I have to be very careful about this one to avoid myself from getting into trouble. So I will just put all the general stuff here.
If you always wonder if there is a way to “cheat” the poker machines in order to win, you will be very disappointed because the answer is NO.
The software is governed by the game’s rules and is purely based on random numbers.
Basically, you can look at a poker machine software in the following aspects:
(1) Base software – Software that governs the the hardware, for example insertion of $10 notes will increase the credits
(2) Game software – Software that determines the game’s rules, for example 3 Aces will pay 10 credits
The exciting bit about base software testing is that it involves hardware testing. This is probably the most different aspect from other software testing.
As the game is governed by the game rules run by random numbers, the way to attack this piece of code is to replace the random number with your own test parameter and verify the expected output. This will include hacking the code, and reinstall your modified software into the hardware.
Gaming software is fully regulated by the government. BMM acts as an independent party between the gaming manufacturers and government to protect players.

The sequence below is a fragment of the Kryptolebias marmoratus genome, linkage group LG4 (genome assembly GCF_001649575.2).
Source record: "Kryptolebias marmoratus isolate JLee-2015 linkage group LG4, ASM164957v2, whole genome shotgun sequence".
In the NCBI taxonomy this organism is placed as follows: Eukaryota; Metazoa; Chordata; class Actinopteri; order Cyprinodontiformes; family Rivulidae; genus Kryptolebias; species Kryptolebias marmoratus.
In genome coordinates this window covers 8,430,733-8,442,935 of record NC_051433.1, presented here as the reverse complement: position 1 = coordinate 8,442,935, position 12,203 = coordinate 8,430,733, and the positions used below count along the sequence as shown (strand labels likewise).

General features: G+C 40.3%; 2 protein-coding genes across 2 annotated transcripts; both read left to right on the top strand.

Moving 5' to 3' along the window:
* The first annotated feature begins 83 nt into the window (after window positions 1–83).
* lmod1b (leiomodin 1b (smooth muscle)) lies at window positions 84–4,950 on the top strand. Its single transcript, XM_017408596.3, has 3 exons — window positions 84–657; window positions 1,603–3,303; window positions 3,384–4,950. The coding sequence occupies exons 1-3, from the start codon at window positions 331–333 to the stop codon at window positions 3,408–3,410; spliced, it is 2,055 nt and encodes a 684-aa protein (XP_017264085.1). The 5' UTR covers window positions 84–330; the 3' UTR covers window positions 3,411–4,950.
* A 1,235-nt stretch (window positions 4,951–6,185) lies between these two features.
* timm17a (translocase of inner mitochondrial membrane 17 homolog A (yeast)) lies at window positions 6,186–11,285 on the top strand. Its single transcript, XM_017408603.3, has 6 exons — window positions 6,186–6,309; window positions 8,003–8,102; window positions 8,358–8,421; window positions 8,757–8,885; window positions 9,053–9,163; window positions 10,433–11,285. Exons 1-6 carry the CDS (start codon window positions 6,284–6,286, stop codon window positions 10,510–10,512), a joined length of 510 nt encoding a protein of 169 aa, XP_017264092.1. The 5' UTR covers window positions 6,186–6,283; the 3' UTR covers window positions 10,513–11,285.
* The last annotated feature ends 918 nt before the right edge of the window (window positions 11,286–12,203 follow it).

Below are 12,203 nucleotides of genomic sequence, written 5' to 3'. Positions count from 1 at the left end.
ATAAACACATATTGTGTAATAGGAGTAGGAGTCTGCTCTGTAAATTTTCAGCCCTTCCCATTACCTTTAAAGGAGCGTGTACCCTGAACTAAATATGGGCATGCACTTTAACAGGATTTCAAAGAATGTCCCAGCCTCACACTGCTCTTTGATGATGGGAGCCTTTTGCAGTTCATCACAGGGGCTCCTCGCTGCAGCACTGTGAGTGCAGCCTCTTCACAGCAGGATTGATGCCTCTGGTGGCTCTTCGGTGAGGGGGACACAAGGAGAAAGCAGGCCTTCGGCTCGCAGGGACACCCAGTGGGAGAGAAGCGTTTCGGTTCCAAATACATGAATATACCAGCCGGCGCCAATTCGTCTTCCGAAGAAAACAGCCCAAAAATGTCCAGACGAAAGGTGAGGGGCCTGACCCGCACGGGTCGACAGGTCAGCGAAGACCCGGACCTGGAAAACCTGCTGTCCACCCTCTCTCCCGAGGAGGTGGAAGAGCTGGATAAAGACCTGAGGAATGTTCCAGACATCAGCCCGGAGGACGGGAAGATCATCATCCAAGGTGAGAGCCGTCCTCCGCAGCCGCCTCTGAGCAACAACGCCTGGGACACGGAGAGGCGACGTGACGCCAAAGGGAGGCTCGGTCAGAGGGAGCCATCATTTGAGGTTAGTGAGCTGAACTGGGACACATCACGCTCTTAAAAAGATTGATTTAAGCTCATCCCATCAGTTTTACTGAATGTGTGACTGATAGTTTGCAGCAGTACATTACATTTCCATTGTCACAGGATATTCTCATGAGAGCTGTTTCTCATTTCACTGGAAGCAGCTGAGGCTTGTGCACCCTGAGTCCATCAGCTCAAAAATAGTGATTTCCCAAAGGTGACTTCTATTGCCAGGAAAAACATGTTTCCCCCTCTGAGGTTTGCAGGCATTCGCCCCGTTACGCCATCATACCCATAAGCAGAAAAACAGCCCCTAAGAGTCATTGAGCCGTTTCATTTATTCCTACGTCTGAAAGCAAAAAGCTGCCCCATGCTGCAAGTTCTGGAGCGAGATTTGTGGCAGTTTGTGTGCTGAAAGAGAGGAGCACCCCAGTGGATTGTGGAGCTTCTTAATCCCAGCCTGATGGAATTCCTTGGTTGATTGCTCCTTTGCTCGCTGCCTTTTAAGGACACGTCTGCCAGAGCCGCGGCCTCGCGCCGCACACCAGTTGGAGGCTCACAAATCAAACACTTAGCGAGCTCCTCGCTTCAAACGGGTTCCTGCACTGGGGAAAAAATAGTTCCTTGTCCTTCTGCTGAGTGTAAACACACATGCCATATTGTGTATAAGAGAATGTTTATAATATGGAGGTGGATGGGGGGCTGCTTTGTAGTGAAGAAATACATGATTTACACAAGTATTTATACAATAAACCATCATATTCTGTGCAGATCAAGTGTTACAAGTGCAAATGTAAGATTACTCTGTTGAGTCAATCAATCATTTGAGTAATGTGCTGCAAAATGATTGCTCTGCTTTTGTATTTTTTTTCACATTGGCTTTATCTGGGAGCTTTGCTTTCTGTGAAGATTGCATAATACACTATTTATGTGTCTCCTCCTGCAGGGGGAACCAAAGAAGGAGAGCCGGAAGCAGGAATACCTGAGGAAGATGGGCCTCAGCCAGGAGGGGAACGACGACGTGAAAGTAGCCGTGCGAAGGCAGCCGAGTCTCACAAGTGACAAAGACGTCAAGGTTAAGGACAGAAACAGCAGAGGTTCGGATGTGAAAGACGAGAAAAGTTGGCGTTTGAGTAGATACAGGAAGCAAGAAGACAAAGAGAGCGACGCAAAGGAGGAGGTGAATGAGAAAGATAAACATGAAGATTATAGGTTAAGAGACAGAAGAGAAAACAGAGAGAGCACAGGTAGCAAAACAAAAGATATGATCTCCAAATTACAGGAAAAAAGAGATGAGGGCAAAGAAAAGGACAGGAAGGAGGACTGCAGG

Therefore, do not worry if you will be cheated by the machine, because what it says in the game rules is true.
Besides the software bit, we also need to ensure that the artwork (game rules, images) does not confuse players, does what it meant to, and clearly explains what it meant to do.
In Australia, every state and even every gaming venue has its own rules and regulations. Therefore, besides ensuring that the software works as it expected, we also need to do compliance testing according the different rules and regulations.
I would say 70% of your time will be spent in front of the poker machine. The rest of the time will be doing source code evaluation and mathematical evaluation via computer.
As a summary, the job is really very different and interesting, because you feel that having fun all the time!
IT market was pretty bad back in 2003, when I first graduated. I was offered 2 jobs after I graduated, 1st is a programmer role at a superannuation company, and 2nd a software testing role at BMM International. I have chosen BMM merely I desperately needed money at that time and the salary that BMM offered was 10k more than the programmer’s role.
So there, I started my software testing career by coincidence….